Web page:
When the disciples encountered a hungry assembly in Luke 9, it was not the people who were grumbling but the disciples themselves. Crowds had followed Jesus to Bethsaida (literally, “the house of fish”), a town along the Upper Jordan River, near the Sea of Galilee. Luke says that Jesus welcomed the crowd, speaking of the Kingdom of God and healing everyone who needed healing – that is, He addressed both the spiritual and physical needs of those who came to Him. But in the late afternoon, His twelve apostles apparently needed a break, so they asked Jesus to disperse the crowd. “We are in a desert place. Send them away so they can get food and lodging.”
“You give them something to eat,” Jesus replied.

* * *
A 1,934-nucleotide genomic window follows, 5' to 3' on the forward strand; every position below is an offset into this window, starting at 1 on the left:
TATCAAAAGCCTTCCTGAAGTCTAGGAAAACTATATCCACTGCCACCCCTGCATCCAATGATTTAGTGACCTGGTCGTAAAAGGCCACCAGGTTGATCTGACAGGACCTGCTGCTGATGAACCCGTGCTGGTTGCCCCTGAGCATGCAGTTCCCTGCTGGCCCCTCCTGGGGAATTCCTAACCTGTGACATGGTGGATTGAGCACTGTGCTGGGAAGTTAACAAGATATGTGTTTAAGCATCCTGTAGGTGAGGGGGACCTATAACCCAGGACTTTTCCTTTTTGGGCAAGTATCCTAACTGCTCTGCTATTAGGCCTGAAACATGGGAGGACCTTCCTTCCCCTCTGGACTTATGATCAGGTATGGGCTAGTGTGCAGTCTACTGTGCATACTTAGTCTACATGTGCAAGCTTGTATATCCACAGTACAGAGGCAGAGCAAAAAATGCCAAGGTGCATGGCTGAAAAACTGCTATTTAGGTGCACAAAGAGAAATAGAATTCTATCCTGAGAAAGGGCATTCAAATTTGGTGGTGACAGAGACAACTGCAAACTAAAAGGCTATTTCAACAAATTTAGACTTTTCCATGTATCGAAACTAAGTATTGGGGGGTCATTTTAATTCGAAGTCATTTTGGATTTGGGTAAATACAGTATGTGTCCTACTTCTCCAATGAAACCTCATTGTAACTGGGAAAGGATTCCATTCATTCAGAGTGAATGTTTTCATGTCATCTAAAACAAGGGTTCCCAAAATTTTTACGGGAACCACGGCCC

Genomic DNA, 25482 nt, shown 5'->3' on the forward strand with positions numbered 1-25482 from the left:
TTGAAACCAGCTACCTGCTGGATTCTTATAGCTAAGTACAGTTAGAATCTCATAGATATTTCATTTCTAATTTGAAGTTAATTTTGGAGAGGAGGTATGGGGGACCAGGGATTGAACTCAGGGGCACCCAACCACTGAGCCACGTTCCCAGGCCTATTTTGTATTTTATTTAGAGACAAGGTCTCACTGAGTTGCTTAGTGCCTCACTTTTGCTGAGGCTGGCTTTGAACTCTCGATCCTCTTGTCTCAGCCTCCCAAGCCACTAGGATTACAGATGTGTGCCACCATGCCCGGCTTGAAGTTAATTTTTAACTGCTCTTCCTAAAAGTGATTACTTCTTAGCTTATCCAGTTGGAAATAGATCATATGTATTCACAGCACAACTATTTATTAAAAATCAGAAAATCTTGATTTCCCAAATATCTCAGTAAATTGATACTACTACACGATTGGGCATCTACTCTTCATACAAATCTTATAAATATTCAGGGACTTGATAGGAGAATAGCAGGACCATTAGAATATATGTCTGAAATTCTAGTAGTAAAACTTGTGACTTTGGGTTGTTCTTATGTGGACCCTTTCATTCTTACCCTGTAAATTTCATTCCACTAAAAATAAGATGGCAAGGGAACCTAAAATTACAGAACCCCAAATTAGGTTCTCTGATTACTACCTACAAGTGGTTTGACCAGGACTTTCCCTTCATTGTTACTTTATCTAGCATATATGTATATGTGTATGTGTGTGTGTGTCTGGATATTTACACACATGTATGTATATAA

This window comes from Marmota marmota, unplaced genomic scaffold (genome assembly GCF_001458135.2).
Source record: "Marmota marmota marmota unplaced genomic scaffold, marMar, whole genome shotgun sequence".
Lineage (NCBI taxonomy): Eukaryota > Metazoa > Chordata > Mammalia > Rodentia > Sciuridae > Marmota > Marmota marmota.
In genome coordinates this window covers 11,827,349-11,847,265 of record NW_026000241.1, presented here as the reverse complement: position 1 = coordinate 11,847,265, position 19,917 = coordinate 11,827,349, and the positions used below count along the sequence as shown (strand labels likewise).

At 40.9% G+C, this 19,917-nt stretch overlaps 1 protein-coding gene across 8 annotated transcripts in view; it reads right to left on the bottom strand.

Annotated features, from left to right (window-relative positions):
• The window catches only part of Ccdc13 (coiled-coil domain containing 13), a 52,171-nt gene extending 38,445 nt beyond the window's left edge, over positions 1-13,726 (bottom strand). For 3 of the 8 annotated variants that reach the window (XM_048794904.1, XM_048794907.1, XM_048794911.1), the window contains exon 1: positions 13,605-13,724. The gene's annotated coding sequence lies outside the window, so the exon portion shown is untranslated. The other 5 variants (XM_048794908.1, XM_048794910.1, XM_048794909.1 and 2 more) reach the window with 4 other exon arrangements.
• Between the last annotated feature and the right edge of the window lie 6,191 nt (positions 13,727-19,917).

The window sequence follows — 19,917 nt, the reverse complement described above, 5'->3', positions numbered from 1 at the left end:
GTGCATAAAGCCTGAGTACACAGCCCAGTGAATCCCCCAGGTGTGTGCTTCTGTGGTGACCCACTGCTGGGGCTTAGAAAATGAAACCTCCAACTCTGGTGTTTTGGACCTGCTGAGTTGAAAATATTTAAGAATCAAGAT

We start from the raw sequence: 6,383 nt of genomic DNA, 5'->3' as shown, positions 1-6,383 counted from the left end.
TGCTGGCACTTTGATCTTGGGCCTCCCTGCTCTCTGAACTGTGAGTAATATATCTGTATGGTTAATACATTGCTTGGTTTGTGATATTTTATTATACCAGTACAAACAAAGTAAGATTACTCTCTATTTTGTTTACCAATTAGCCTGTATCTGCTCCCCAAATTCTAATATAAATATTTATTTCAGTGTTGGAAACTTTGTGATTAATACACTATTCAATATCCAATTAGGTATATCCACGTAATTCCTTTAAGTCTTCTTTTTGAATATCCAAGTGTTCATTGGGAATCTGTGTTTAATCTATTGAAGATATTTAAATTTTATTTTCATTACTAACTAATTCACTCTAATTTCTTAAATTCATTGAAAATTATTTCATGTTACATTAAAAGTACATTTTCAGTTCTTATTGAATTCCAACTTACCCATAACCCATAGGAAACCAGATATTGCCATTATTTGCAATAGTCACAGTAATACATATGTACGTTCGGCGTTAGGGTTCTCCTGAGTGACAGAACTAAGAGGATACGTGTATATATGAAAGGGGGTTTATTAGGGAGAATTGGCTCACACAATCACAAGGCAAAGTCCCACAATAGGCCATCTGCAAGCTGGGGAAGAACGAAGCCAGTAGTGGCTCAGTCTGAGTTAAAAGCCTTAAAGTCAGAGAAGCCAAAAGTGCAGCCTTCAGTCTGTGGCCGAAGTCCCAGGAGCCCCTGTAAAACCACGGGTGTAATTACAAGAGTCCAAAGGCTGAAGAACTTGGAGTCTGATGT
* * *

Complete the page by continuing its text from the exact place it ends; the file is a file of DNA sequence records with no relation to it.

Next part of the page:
In a commentary on Luke, Charles Spurgeon found Jesus’ reply noteworthy. “How often does Christ seem to ask us riddles, and places us in difficulties, so that we begin to say, ‘What will come of this? How shall we escape from this temptation; or how shall we stand under this trial?” In that moment, Jesus already had a plan, though it was not yet clear to His disciples.
We often feel like, “All we have are five loaves of bread and two fish.” Perhaps we cannot escape our current strain of cultural irreverence. But Jesus instructed the disciples to have the assembled mass sit in groups of about fifty each. Then, from five loaves and two fish, Jesus pulled enough bread and meat to feed five thousand, with twelve baskets leftover.
Jesus will surpass our expectations, and we should remember the wealth of His provision anytime we feel unable to meet our needs – or those we minister to. Next week, I’ll take about how we can practically do this. (This is a three part article, read part one, here.)
A version of this post was originally published on TheDyingAway